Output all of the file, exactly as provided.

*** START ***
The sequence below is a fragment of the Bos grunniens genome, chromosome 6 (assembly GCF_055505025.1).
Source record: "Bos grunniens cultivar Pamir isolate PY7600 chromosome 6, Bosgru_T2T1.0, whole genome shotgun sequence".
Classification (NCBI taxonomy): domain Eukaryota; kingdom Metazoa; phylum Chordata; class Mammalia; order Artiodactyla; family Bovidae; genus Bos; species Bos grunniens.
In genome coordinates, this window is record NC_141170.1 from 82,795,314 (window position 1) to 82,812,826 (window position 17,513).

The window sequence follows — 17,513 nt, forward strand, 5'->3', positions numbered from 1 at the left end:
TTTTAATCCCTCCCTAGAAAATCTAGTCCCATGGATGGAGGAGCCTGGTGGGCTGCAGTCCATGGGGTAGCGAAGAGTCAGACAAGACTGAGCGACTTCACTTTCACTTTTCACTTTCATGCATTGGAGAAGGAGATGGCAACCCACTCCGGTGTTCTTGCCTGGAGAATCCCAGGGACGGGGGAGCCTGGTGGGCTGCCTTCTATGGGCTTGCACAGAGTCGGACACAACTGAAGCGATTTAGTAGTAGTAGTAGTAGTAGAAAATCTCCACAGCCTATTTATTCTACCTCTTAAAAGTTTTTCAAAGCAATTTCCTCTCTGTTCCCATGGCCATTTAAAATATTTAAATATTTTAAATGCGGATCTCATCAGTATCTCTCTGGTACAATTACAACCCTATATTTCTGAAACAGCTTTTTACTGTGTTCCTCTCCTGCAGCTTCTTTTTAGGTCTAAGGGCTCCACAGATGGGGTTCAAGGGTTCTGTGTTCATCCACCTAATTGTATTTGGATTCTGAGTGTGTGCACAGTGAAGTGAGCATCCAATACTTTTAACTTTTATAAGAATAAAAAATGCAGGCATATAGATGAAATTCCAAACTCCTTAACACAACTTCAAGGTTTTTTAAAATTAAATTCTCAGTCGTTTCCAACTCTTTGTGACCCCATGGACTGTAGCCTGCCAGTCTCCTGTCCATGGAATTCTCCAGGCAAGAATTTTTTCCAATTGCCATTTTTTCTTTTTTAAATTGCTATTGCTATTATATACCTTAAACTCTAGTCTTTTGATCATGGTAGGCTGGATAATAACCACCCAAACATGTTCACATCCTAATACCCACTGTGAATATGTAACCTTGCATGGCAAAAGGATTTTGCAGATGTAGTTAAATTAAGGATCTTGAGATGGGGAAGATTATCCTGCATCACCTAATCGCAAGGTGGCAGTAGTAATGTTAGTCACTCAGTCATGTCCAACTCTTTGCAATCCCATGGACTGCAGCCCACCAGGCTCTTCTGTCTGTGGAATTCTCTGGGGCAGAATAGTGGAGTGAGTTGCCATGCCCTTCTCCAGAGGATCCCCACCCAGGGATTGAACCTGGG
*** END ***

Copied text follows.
The sequence below is a fragment of the Bos grunniens genome, chromosome 6 (assembly GCF_055505025.1).
Source record: "Bos grunniens cultivar Pamir isolate PY7600 chromosome 6, Bosgru_T2T1.0, whole genome shotgun sequence".
Classification (NCBI taxonomy): domain Eukaryota; kingdom Metazoa; phylum Chordata; class Mammalia; order Artiodactyla; family Bovidae; genus Bos; species Bos grunniens.
In genome coordinates, this window is record NC_141170.1 from 82,795,314 (window position 1) to 82,812,826 (window position 17,513).

The window sequence follows — 17,513 nt, forward strand, 5'->3', positions numbered from 1 at the left end:
TTTTAATCCCTCCCTAGAAAATCTAGTCCCATGGATGGAGGAGCCTGGTGGGCTGCAGTCCATGGGGTAGCGAAGAGTCAGACAAGACTGAGCGACTTCACTTTCACTTTTCACTTTCATGCATTGGAGAAGGAGATGGCAACCCACTCCGGTGTTCTTGCCTGGAGAATCCCAGGGACGGGGGAGCCTGGTGGGCTGCCTTCTATGGGCTTGCACAGAGTCGGACACAACTGAAGCGATTTAGTAGTAGTAGTAGTAGTAGAAAATCTCCACAGCCTATTTATTCTACCTCTTAAAAGTTTTTCAAAGCAATTTCCTCTCTGTTCCCATGGCCATTTAAAATATTTAAATATTTTAAATGCGGATCTCATCAGTATCTCTCTGGTACAATTACAACCCTATATTTCTGAAACAGCTTTTTACTGTGTTCCTCTCCTGCAGCTTCTTTTTAGGTCTAAGGGCTCCACAGATGGGGTTCAAGGGTTCTGTGTTCATCCACCTAATTGTATTTGGATTCTGAGTGTGTGCACAGTGAAGTGAGCATCCAATACTTTTAACTTTTATAAGAATAAAAAATGCAGGCATATAGATGAAATTCCAAACTCCTTAACACAACTTCAAGGTTTTTTAAAATTAAATTCTCAGTCGTTTCCAACTCTTTGTGACCCCATGGACTGTAGCCTGCCAGTCTCCTGTCCATGGAATTCTCCAGGCAAGAATTTTTTCCAATTGCCATTTTTTCTTTTTTAAATTGCTATTGCTATTATATACCTTAAACTCTAGTCTTTTGATCATGGTAGGCTGGATAATAACCACCCAAACATGTTCACATCCTAATACCCACTGTGAATATGTAACCTTGCATGGCAAAAGGATTTTGCAGATGTAGTTAAATTAAGGATCTTGAGATGGGGAAGATTATCCTGCATCACCTAATCGCAAGGTGGCAGTAGTAATGTTAGTCACTCAGTCATGTCCAACTCTTTGCAATCCCATGGACTGCAGCCCACCAGGCTCTTCTGTCTGTGGAATTCTCTGGGGCAGAATAGTGGAGTGAGTTGCCATGCCCTTCTCCAGAGGATCCCCACCCAGGGATTGAACCTGGG